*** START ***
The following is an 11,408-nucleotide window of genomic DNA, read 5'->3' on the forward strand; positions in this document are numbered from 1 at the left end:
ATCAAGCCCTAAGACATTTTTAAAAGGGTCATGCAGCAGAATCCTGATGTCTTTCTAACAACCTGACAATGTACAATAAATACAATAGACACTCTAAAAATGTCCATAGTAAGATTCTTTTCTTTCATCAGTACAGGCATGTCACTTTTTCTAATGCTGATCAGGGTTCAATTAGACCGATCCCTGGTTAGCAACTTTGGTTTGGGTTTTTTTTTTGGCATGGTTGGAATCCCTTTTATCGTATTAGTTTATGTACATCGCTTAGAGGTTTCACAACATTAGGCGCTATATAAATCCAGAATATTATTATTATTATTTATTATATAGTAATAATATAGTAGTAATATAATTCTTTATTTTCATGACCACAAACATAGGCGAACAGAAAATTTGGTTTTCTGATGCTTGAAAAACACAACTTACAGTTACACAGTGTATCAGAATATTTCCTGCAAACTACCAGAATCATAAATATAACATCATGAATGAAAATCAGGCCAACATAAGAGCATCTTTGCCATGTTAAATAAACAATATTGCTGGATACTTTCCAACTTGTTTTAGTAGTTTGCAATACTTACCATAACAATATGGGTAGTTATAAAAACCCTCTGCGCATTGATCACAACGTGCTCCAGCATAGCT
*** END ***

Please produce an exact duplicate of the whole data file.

The following is an 11,408-nucleotide window of genomic DNA, read 5'->3' on the forward strand; positions in this document are numbered from 1 at the left end:
ATCAAGCCCTAAGACATTTTTAAAAGGGTCATGCAGCAGAATCCTGATGTCTTTCTAACAACCTGACAATGTACAATAAATACAATAGACACTCTAAAAATGTCCATAGTAAGATTCTTTTCTTTCATCAGTACAGGCATGTCACTTTTTCTAATGCTGATCAGGGTTCAATTAGACCGATCCCTGGTTAGCAACTTTGGTTTGGGTTTTTTTTTTGGCATGGTTGGAATCCCTTTTATCGTATTAGTTTATGTACATCGCTTAGAGGTTTCACAACATTAGGCGCTATATAAATCCAGAATATTATTATTATTATTTATTATATAGTAATAATATAGTAGTAATATAATTCTTTATTTTCATGACCACAAACATAGGCGAACAGAAAATTTGGTTTTCTGATGCTTGAAAAACACAACTTACAGTTACACAGTGTATCAGAATATTTCCTGCAAACTACCAGAATCATAAATATAACATCATGAATGAAAATCAGGCCAACATAAGAGCATCTTTGCCATGTTAAATAAACAATATTGCTGGATACTTTCCAACTTGTTTTAGTAGTTTGCAATACTTACCATAACAATATGGGTAGTTATAAAAACCCTCTGCGCATTGATCACAACGTGCTCCAGCATAGCT